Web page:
each one In every place I visit? Has it occurred to you that by feeding her
      and talking to her like a human being, rather than ignoring her as a
      faceless, useless trinket seller, as most people do all day long, I was
      indeed helping her in some small way. Sometimes, the small gestures are just
      as important.

      This non-ugly American (with Canadian roots – my mother was born there and
      half my family is there) is wishing you a lovely day and safe travels.

      • Well– you are so right to say I should have asked you first. I admit that I was wrong on that one, for sure.

        No one is perfect, and I am CERTAINLY not perfect – not at all. I just don’t get the whole thing about ‘cultural travel’ and that just writing about it makes a change. I just don’t see it. Talking to people is fine and all, but how does that really help her?

        I do remember, however ghastly it was – to have beggars constantly trying to sell us flowers in Spain at our restaurant tables. I do understand NOT wanting to buy something from every single vendor – I do !!!

        I also SO understand about working a job you hate. I did that too. And, believe you me – I do understand about losing part of your life. But, that is not what this is about.

        This is about Western travellers gawking at the citizens of the countries they are visiting, and thinking that we make a change by ‘being nice to them and talking with them’. I don’t speak Nepalese, Tibetan, Spanish, or any really exotic language. I just ‘get by’ with my travel dictionaries, charades, hand gestures, etc.

        SO – without aggravating you any further – I’ll just be quiet now. I am really not trying to hurt your gestures in your travels at all. I really don’t understand how We Westerners think we are helping the ones we are gawking at by chatting. It just doesn’t do anything for them.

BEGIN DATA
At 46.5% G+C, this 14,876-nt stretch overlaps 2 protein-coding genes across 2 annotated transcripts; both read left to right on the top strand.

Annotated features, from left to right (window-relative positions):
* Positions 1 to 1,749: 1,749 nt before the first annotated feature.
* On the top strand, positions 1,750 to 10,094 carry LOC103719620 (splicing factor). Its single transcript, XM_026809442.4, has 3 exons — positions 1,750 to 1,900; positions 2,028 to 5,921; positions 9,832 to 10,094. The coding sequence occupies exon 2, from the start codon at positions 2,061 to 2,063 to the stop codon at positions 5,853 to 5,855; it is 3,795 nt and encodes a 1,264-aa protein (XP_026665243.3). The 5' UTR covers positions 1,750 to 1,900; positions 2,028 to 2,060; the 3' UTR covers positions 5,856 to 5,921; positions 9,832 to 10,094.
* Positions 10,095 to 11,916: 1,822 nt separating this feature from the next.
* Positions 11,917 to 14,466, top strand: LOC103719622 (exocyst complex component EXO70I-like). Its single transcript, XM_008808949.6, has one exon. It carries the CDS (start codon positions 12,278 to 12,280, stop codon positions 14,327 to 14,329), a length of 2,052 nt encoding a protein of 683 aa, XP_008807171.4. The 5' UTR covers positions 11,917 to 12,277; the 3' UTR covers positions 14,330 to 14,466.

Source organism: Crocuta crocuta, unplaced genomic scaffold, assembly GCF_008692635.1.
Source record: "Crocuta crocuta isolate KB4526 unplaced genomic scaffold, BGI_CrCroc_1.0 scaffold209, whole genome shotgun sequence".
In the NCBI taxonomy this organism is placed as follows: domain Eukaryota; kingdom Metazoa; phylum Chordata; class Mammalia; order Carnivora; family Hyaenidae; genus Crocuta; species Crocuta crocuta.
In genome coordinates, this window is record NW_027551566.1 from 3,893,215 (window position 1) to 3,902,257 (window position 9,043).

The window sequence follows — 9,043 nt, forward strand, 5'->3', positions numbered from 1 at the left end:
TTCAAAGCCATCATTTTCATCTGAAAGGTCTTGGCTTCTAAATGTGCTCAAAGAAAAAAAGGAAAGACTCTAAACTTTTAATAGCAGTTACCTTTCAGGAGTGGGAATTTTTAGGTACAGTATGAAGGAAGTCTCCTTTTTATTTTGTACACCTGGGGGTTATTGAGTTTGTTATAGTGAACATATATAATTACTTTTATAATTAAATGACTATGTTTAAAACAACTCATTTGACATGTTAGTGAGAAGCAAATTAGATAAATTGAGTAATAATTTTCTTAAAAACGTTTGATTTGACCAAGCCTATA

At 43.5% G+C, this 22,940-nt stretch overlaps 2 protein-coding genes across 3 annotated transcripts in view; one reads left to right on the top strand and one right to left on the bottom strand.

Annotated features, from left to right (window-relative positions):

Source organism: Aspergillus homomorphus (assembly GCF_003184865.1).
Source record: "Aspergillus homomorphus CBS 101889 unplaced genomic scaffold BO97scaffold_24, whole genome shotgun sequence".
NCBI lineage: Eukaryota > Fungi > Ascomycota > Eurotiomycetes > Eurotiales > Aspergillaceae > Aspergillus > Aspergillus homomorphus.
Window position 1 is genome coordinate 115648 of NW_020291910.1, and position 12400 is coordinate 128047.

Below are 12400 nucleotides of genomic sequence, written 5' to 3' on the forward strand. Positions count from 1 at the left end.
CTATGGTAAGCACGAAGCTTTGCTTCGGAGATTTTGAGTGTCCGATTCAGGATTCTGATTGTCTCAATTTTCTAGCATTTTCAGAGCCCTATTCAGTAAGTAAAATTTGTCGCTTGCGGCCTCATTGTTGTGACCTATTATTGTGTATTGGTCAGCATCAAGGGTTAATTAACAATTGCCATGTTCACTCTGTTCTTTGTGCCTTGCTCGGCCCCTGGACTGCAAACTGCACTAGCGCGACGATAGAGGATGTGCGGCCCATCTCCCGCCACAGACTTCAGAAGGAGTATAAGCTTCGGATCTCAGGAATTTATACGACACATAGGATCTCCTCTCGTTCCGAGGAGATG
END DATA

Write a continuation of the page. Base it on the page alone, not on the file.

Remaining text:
And, my paltry and teensy contributions that I make in my small community here – are just that – paltry and tiny by others’ larger time with the less fortunate here. Whether I’m talking about Canada – my adopted country, or my birth country.

        It’s all about perspective – and mine – may be totally skewed. I admit that. Perhaps I am just WRONG.

        Sorry to have bothered you or upset you – I really did not mean to do that at all. Sadly for me, my mouth gets away from my brain sometimes. Do enjoy your travels – it’s better than sitting around feeling sorry for yourself- which I did in my past. Cynthia

        • Cynthia, thanks for not being what I thought you were, and actually being open-minded and kind. Barbara is the real deal, completely respected and admired by me and many others in the travel writing community (yes, there is one). After reading your initial comment I was all geared up to defend Barbara, who I count as a friend — but she needs no defending.

          As an aside, and to Barbara: I don’t think I can recall your writing ever being as…happy, I guess, as it’s been since you’ve reached Nepal. It’s great to see, and keeps me coming back.

          • Thank you so much Jen! Interesting that you used the word kind, because
            that’s one of my goals in life, to be as kind as I can to everyone. I don’t
            always succeed because, as Cynthia said, none of us is perfect. But it
            really makes me feel good when people say such nice things about me. And you
            are so right about me being happy. I’ve never in my life been as contented
            and happy as I am right now, despite not even having a permanent home.
            Strange, all the things I thought I’d need as I approached retirement age
            now seem so unnecessary. I just had to go after my dreams and keep the
            faith. But I never could have done it without the help of all my friends in
            the travel blogging community. I’m really blessed.

            • Barbara,